I fear Hollywood’s Golden Age of Bromance is ready for its decline and fall. Gone are the salad days of Wedding Crashers
, The 40 Year Old Virgin
, and Role Models
, when the world was young and the thought of grown men-children indulging in extended gab sessions built around comic regression and pop-culture improvisations, while nevertheless giving passing acknowledgment to the need for women, was still new and dangerous. Looking back a few years from now, we might see the release of I Love You, Man
as the tipping point, the moment when a trend became a formula, when inspiration became imitation, and when avid fans became a target demographic. Bromance pioneer Rudd plays Peter Klaven, a real estate agent living in Los Angeles who seems to have everything: good looks, a good job, a great apartment, and a beautiful fiancée (Jones). What he doesn’t have is male friends. So off he goes to find a best friend and a best man. The joke is that courting men for platonic relationships is really no different than courting women for romantic ones: Family members will set you up on awkward blind dates, you’ll worry about whether you should start with lunch or coffee or dinner, you’ll trip over your words and say things you don’t mean, and, invariably, you’ll fumble around the blurry line between affection and attraction (a scene in which one of Peter’s man-dates French kisses him in a moment of misunderstanding felt as inevitable as the turning of the Earth). But in the end, you’ll fall for a guy like Sydney Fife (Segel), who is big and strong and single, cool enough to have a garage for all his guitars and his wide-screen TV, and embodies all the raw, unfettered maleness you’ve been missing in your metrosexual, monogamous little life. I Love You, Man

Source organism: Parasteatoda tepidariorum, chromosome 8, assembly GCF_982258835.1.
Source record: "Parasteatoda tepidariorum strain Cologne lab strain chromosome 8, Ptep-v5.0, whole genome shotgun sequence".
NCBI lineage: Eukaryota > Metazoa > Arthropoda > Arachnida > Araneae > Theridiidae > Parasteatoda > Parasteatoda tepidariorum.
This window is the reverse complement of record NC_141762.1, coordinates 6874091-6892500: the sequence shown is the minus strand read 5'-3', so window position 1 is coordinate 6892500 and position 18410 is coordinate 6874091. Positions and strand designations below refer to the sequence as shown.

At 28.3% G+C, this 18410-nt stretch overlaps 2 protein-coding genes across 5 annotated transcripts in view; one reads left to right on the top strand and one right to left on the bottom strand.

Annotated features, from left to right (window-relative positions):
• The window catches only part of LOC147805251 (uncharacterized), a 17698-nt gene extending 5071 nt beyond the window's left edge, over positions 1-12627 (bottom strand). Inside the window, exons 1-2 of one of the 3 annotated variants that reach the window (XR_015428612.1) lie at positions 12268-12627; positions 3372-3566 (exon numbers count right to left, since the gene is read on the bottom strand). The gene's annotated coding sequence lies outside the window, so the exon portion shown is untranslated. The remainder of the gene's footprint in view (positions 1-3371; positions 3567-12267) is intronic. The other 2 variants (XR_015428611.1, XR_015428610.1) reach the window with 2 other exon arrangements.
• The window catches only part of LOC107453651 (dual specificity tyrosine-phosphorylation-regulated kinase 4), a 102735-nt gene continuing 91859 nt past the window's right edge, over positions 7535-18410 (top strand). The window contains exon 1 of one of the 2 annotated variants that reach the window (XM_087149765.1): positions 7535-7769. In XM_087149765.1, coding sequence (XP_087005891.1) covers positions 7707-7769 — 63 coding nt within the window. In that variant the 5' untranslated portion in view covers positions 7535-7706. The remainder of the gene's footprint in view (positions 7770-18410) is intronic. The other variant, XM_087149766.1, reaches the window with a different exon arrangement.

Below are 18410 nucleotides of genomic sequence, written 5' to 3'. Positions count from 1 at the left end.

makes sure to give audiences exactly what they’re expecting – sweet scenes of romance and male camaraderie spiked by moments of sexual and bodily outlandishness, involving vomit or pubic hair or whatever – but I couldn’t shake the sense that the whole thing felt compulsory, like the filmmakers knew they had to hit certain marks at certain points in their script and dutifully went about hitting them without passion or favor. Segel's Sydney is just boorish enough to be dangerous but not enough to be unlikable. Rudd does his best playing the lovable schnook, the neurotic eye in a hurricane of kooky side characters, but it’s a long way from the heights of misanthropy he scaled in Role Models
. And like most women in bromance comedies, Jones does exactly what she’s supposed to do by doing almost nothing. She’s the black hole at the center of Peter’s universe, the faceless force of gravity that silently and without personality ties him to the ground, lest the siren’s song of Rush concerts and blow-job jokes proves too powerful to resist.